- Researchers exploring hyper-yielding wheat have demonstrated new grain yield benchmarks during the past three years
A red feed wheat variety grown at Millicent, South Australia, in 2021 yielded 12.74 tonnes a hectare
- Hyper-yielding crops require high levels of starting soil nutrition built through effective rotation that includes oilseeds and legumes
- In trials across five high-rainfall locations, closing the wheat yield gap depended on proactive fungicide application
Researchers exploring the ‘must-haves’ for growing hyper-yielding wheat have confirmed existing knowledge, set new grain yield benchmarks and unearthed a few surprises.
Three ingredients confirmed as essentials for growing hyper-yielding wheat include sowing a high-yielding variety into a fertile paddock and keeping it disease-free.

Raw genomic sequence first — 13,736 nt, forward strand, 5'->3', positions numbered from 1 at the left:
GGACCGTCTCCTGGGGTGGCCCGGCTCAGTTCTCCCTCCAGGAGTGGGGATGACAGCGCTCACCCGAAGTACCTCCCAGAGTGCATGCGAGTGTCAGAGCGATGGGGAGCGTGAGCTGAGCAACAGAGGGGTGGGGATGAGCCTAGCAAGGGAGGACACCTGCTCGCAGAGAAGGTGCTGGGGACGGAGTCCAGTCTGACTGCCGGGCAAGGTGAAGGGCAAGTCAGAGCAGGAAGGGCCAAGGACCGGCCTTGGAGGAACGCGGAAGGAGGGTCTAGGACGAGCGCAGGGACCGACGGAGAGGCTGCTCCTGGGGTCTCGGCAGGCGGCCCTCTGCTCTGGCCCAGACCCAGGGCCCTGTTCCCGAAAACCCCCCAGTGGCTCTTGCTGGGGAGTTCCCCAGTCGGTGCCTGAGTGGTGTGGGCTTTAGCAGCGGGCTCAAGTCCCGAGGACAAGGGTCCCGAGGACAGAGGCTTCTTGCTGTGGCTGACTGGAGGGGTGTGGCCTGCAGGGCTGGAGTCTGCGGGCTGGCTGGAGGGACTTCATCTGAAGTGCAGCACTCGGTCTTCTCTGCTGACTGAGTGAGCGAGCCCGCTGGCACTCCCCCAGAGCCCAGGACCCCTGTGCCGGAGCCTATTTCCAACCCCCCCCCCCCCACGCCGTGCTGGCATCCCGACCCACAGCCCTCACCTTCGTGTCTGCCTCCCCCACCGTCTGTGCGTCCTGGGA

But GRDC Hyper Yielding Crops project lead Nick Poole, from Field Applied Research (FAR) Australia, says work across five states also uncovered some surprises.
“If you told me three years ago that our highest-yielding site on mainland Australia would be Wallendbeen in southern New South Wales, I wouldn’t have believed you,” Mr Poole says.
“While our site at Millicent in South Australia grew the highest wheat yield in 2021, overall, Wallendbeen – with its 480 to 500-metre elevation, red ferrosol clay loam soil and pasture/canola/wheat rotation – was consistently our highest-yielding site during the past three years.”
Mr Poole, who recently celebrated 40 years in grains research, says Wallendbeen’s secret to success is its high altitude, which keeps crops cool during the critical period.